“Come listen to my story and chorus with me

And fill up your glasses, right hearty and free

And now for its title I won’t keep you long

But we’ll drink a hearty welcome to

The Boys of Claughaun”

The precise origins of Claughaun GAA Club are sadly unknown in terms of historical record – Tradition has it that the club emanated from the Pennywell and Poulin areas of Limerick city, leading to a eternal link with the parish of St.Johns that is still in evidence today, in spite of the fact that the club now resides on the Childers Road in neighbouring St.Brigids. Success on the field in both hurling and football has been a constant since the club’s foundation in 1902 – Indeed, five County Senior hurling titles were won in the the first twenty-five years of existence.
Claughaun players were very much to the forefront during the golden age of Limerick hurling between 1918 and 1940, with a total of eight Celtic Crosses coming the way of men like Mick Rochford, Dan Troy, Willie Penny, Feeney Shanny, Tom McGrath and the great Mickey Cross.
Returns of silverware dwindled somewhat in the following two decades, and it wasn’t until the 50s that the men in the green and white hoops returned to dominance. Claughaun captured the first of its fourteen County Senior football titles in 1955, and in 1957 won back the hurling crown with a victory over rivals St.Patricks in the famous “Johnny Foley” final. The 1960s were notable for the coming to prominence of a team that included county stars such as Mick Tynan  and Eamonn Cregan . The latter, along with fellow Claughaun men Jim Hogan and Andy Dunworth, would go on to All-Ireland glory with Limerick in 1973.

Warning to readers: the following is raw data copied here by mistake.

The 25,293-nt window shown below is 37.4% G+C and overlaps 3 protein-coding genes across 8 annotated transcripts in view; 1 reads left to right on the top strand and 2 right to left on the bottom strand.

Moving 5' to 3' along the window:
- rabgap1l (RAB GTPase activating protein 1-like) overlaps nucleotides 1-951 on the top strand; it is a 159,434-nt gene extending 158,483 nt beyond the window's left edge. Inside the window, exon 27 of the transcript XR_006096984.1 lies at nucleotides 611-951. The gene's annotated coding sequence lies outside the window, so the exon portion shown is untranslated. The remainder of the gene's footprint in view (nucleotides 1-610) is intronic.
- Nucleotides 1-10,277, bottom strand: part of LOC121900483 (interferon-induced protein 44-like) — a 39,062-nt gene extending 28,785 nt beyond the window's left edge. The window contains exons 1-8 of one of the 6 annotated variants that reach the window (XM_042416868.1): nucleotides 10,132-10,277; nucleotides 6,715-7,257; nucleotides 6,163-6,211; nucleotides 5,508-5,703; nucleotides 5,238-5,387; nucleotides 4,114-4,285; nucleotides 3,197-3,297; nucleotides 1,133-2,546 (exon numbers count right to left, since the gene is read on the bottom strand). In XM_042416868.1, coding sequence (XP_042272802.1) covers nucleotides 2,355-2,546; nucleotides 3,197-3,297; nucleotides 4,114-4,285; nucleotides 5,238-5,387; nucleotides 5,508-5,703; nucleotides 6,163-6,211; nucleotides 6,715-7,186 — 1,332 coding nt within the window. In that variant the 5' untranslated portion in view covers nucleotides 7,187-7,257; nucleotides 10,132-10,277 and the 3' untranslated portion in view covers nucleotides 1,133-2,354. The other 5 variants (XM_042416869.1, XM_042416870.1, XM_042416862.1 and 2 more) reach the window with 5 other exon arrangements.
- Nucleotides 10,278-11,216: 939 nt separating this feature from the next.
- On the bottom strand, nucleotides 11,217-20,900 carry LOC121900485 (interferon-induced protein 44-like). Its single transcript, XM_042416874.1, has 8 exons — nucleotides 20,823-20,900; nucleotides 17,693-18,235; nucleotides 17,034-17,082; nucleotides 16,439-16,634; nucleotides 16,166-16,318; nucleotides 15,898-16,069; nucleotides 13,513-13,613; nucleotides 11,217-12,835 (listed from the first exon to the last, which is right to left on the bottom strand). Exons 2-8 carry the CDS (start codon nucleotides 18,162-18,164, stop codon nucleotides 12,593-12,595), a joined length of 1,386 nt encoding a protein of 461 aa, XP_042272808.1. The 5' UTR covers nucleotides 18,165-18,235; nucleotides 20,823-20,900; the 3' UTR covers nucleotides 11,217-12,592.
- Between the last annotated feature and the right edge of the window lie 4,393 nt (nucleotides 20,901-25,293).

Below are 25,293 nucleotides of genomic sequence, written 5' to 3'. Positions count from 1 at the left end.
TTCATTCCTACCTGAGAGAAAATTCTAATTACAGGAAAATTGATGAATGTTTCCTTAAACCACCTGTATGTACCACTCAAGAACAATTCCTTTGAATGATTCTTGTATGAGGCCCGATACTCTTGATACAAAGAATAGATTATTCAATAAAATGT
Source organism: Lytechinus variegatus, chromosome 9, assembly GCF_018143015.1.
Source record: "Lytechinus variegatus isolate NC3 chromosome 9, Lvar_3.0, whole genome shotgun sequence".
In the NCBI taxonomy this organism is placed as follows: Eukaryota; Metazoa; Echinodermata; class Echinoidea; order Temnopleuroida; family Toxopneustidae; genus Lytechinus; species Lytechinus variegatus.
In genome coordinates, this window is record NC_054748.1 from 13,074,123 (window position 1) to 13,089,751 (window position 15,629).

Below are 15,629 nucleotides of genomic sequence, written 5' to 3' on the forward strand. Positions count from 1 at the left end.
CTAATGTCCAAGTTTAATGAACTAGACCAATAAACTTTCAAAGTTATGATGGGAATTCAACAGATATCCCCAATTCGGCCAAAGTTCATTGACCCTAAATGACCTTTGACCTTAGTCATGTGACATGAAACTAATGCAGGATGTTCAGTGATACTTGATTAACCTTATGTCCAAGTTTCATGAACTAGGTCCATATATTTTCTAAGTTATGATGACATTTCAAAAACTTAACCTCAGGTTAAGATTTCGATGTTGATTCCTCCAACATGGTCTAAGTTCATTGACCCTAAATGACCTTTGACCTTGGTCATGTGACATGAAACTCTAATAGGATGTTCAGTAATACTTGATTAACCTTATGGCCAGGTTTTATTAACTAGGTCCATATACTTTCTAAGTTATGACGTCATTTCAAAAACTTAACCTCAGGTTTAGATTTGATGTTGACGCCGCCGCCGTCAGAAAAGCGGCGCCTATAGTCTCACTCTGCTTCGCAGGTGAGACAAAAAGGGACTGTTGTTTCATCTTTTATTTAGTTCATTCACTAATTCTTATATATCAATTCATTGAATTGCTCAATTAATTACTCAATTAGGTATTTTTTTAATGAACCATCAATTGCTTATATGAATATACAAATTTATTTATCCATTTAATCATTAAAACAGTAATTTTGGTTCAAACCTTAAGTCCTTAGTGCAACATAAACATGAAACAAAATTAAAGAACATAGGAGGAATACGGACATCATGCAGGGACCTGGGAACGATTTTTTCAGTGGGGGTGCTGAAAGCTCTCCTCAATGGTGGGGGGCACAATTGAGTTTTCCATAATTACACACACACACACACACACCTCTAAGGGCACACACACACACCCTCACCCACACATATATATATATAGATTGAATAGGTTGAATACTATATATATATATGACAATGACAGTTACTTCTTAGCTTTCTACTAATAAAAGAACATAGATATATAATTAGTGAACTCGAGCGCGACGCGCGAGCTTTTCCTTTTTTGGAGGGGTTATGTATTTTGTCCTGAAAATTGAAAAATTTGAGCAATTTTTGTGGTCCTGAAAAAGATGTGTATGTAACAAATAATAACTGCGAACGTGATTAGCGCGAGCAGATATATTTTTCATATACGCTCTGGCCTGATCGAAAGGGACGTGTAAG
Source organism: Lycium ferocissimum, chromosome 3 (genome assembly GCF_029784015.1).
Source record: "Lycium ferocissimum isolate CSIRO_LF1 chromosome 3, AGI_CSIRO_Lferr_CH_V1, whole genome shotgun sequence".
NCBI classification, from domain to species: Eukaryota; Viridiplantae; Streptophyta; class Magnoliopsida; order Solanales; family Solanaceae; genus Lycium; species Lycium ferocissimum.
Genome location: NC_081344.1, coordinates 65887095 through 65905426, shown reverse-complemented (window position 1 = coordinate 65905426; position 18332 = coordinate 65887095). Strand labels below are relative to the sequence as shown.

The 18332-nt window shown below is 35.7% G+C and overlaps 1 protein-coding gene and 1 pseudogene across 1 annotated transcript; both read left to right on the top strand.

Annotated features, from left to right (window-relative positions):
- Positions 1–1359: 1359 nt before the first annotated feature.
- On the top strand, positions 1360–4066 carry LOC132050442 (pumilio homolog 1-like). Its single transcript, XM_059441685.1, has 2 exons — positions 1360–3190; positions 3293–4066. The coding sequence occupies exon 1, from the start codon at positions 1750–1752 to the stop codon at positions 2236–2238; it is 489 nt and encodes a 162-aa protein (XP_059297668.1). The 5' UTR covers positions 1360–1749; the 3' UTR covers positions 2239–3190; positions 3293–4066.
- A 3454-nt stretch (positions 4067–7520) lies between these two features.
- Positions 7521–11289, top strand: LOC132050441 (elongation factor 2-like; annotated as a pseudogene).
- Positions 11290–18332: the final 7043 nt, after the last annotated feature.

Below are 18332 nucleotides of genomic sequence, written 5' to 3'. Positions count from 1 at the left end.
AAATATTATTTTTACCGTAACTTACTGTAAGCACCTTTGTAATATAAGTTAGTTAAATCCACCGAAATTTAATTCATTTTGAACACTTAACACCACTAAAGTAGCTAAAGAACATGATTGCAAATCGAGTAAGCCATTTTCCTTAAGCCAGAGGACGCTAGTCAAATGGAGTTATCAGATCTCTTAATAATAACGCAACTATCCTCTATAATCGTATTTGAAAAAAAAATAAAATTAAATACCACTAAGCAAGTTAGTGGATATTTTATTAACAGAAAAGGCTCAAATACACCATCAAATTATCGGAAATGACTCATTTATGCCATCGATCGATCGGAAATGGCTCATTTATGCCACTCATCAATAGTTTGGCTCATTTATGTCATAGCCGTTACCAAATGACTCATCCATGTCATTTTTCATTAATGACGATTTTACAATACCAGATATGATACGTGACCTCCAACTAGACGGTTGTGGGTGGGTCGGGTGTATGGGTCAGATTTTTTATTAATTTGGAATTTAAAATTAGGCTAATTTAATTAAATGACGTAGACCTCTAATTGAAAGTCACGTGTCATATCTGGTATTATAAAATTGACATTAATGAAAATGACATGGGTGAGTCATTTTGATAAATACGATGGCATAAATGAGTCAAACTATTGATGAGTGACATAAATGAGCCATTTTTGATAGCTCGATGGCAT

The 70s and 80s and 90s would prove to be prodigous decades for the club, with ten County senior football crowns, two senior hurling Championships and a host of underage titles. In 1979, the Childers Road grounds were officially opened and the venue continues to boast one of the finest playing surfaces in the entire county. In 1987, a Claughaun man captained an All-Ireland winning Limerick team for the first and thus far only time, when Gus Ryan led the county to All-Ireland under-21 hurling glory.
The twenty-first century began on a sad note for the club, with the hurlers being demoted from senior status in 2001. However in 2002, the club joyously marked its centenary with a year of commemorative events – A volume of history enititled “The Boys of Claughaun” by Sean Murphy was commissioned, and a magnificent extension of the club’s bar facilities was completed. In 2006, the Hoops returned to the senior hurling ranks after victory over South Liberties in the County Intermediate Final. Until 2010, the club was one of only two clubs in Limerick with senior status in both hurling and football, and we look to the future with hope and expectation that the next generation can repeat the glories of those before them. Clochán abú.

Club History